The 2022 FIFA World Cup will have six officials from the Professional Referee Organization working across games in Qatar later this year.
Elfath, the 2020 MLS Referee of the Year, has been on the international panel since 2016 and officiated at two Concacaf Gold Cups and the Tokyo 2020 Olympic Games held last summer.
Working with him at the Olympics and again in Qatar are assistant referees Atkins and Parker. In 2019, the duo also teamed with Elfath at the FIFA Club World Cup and U-20 World Cup, where they officiated the final match.
Atkins and Parker have a combined total of 13 years’ experience on the FIFA panel, having joined in 2018 and 2015, respectively, and more than 300 MLS regular-season games between them.
They are joined by Nesbitt, who worked with Atkins and Elfath to officiate the MLS is Back Tournament Final in 2020. She has been a regular on the international stage since her induction in 2016, notably working the FIFA Women’s World Cup in 2019 after officiating U-17 (2016) and U-20 (2018) tournaments.
She joins a pioneering list of five other female officials who FIFA has selected as the first women to officiate in a men’s World Cup.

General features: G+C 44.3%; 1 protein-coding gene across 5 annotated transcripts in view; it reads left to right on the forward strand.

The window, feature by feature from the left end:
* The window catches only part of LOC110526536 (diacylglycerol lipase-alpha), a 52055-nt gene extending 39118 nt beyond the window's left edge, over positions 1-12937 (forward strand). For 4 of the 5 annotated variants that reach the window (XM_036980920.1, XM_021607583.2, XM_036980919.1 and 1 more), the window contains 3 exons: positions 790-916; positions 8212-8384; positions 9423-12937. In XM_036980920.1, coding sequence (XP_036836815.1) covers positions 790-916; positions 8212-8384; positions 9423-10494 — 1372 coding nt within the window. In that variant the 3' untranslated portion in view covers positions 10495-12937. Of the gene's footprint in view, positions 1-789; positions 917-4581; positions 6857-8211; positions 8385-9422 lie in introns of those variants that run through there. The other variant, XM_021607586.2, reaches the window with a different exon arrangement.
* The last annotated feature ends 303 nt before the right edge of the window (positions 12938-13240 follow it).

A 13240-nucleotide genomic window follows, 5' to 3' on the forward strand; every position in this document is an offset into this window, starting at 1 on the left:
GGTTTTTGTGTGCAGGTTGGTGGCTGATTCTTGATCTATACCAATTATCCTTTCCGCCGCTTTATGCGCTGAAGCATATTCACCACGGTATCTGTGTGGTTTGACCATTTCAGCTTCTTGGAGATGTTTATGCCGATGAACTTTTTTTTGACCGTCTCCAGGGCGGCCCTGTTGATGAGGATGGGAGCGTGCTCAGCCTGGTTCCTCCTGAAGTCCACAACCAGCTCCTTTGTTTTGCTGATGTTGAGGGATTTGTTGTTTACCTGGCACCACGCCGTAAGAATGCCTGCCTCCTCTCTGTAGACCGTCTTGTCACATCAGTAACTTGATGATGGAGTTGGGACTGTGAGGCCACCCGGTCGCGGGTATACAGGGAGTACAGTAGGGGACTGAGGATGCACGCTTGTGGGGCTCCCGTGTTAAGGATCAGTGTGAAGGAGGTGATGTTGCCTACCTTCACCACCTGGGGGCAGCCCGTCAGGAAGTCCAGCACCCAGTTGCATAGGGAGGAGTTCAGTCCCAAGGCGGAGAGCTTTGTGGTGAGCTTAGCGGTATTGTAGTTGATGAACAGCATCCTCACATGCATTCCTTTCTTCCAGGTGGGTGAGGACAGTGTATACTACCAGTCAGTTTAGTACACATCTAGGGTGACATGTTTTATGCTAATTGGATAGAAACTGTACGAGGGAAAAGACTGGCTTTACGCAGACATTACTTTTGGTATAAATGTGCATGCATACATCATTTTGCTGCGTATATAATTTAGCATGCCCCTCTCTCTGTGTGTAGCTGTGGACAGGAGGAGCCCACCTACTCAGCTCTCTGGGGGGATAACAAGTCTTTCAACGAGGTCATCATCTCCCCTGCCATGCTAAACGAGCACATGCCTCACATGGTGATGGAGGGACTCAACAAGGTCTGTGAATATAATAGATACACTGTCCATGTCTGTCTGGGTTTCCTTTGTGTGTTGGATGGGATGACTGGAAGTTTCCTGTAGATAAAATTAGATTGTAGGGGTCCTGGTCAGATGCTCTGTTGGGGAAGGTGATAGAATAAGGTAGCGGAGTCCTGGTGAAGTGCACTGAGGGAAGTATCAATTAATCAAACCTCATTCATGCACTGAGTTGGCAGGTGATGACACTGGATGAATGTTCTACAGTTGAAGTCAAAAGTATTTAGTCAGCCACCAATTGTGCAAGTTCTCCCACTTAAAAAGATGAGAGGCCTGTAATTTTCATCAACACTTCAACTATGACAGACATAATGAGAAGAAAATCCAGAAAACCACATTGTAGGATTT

Fischer and Villarreal have been selected as video match officials. Fischer has previously been called up to the booth in two Club World Cups and the 2019 Women’s World Cup, as well as MLS Cup and the Concacaf Nations League Final.
Villarreal became a FIFA VMO with Fischer in 2021 and has continued to impress on the field and in the booth, taking charge as referee of last year’s MLS Cup and MLS All-Star games.
A total of 36 referees will head to Qatar from around the world, in addition to 69 assistant referees and 24 video match officials.
Howard Webb, PRO General Manager, said: “We are delighted that the years of dedication and commitment these officials have invested to develop their skills and serve the game have been rewarded through selection to this prestigious event.
“I know they will represent our organization in the most positive way. They will undoubtedly inspire others to join the officiating ranks and, as their colleagues did at the 2018 World Cup, again demonstrate to the World the high quality of match officials we have here in North America.”